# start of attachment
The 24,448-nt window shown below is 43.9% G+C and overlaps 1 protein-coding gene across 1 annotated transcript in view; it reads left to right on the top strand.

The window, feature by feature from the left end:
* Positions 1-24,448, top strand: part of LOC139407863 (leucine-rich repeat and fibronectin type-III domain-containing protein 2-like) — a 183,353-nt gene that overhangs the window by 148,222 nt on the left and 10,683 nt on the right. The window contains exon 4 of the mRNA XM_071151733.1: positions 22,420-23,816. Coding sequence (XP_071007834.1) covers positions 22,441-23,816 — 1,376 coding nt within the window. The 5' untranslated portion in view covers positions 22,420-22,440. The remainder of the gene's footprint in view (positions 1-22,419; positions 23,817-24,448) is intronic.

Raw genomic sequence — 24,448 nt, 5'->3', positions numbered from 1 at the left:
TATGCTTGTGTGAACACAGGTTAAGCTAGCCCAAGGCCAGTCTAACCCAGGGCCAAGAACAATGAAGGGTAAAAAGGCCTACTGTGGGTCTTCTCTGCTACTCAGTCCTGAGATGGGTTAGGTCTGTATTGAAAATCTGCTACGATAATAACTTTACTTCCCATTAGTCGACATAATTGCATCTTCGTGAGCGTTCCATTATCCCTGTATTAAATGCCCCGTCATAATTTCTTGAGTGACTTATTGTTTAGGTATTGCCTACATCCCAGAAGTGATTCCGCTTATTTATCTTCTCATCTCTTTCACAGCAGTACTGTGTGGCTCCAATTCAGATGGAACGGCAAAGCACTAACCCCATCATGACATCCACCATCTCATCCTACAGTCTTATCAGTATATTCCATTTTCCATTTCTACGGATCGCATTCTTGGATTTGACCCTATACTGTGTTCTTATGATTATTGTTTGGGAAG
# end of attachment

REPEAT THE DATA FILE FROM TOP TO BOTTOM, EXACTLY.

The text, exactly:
The 24,448-nt window shown below is 43.9% G+C and overlaps 1 protein-coding gene across 1 annotated transcript in view; it reads left to right on the top strand.

The window, feature by feature from the left end:
* Positions 1-24,448, top strand: part of LOC139407863 (leucine-rich repeat and fibronectin type-III domain-containing protein 2-like) — a 183,353-nt gene that overhangs the window by 148,222 nt on the left and 10,683 nt on the right. The window contains exon 4 of the mRNA XM_071151733.1: positions 22,420-23,816. Coding sequence (XP_071007834.1) covers positions 22,441-23,816 — 1,376 coding nt within the window. The 5' untranslated portion in view covers positions 22,420-22,440. The remainder of the gene's footprint in view (positions 1-22,419; positions 23,817-24,448) is intronic.

Raw genomic sequence — 24,448 nt, 5'->3', positions numbered from 1 at the left:
TATGCTTGTGTGAACACAGGTTAAGCTAGCCCAAGGCCAGTCTAACCCAGGGCCAAGAACAATGAAGGGTAAAAAGGCCTACTGTGGGTCTTCTCTGCTACTCAGTCCTGAGATGGGTTAGGTCTGTATTGAAAATCTGCTACGATAATAACTTTACTTCCCATTAGTCGACATAATTGCATCTTCGTGAGCGTTCCATTATCCCTGTATTAAATGCCCCGTCATAATTTCTTGAGTGACTTATTGTTTAGGTATTGCCTACATCCCAGAAGTGATTCCGCTTATTTATCTTCTCATCTCTTTCACAGCAGTACTGTGTGGCTCCAATTCAGATGGAACGGCAAAGCACTAACCCCATCATGACATCCACCATCTCATCCTACAGTCTTATCAGTATATTCCATTTTCCATTTCTACGGATCGCATTCTTGGATTTGACCCTATACTGTGTTCTTATGATTATTGTTTGGGAAG